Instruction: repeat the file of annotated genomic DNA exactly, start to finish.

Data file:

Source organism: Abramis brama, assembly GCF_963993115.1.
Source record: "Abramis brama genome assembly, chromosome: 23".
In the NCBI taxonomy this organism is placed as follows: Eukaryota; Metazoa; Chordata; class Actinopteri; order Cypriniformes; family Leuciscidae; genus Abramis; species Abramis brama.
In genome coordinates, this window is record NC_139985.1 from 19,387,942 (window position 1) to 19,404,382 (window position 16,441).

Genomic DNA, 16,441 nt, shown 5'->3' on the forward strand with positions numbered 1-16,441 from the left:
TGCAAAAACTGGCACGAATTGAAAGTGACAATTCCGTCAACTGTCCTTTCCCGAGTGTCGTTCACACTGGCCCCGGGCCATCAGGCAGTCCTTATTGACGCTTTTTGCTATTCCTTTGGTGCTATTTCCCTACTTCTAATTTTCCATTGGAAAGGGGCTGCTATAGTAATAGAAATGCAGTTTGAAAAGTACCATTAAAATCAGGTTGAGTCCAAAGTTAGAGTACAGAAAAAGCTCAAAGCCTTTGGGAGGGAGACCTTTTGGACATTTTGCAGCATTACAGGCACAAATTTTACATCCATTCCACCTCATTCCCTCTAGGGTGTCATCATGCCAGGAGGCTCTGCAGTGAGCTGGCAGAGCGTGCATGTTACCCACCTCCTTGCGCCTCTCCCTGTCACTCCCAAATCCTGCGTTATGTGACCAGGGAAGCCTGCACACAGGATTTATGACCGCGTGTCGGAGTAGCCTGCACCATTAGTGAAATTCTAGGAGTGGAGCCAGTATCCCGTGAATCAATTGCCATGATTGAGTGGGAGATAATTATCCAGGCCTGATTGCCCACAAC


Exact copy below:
Source organism: Abramis brama, assembly GCF_963993115.1.
Source record: "Abramis brama genome assembly, chromosome: 23".
In the NCBI taxonomy this organism is placed as follows: Eukaryota; Metazoa; Chordata; class Actinopteri; order Cypriniformes; family Leuciscidae; genus Abramis; species Abramis brama.
In genome coordinates, this window is record NC_139985.1 from 19,387,942 (window position 1) to 19,404,382 (window position 16,441).

Genomic DNA, 16,441 nt, shown 5'->3' on the forward strand with positions numbered 1-16,441 from the left:
TGCAAAAACTGGCACGAATTGAAAGTGACAATTCCGTCAACTGTCCTTTCCCGAGTGTCGTTCACACTGGCCCCGGGCCATCAGGCAGTCCTTATTGACGCTTTTTGCTATTCCTTTGGTGCTATTTCCCTACTTCTAATTTTCCATTGGAAAGGGGCTGCTATAGTAATAGAAATGCAGTTTGAAAAGTACCATTAAAATCAGGTTGAGTCCAAAGTTAGAGTACAGAAAAAGCTCAAAGCCTTTGGGAGGGAGACCTTTTGGACATTTTGCAGCATTACAGGCACAAATTTTACATCCATTCCACCTCATTCCCTCTAGGGTGTCATCATGCCAGGAGGCTCTGCAGTGAGCTGGCAGAGCGTGCATGTTACCCACCTCCTTGCGCCTCTCCCTGTCACTCCCAAATCCTGCGTTATGTGACCAGGGAAGCCTGCACACAGGATTTATGACCGCGTGTCGGAGTAGCCTGCACCATTAGTGAAATTCTAGGAGTGGAGCCAGTATCCCGTGAATCAATTGCCATGATTGAGTGGGAGATAATTATCCAGGCCTGATTGCCCACAAC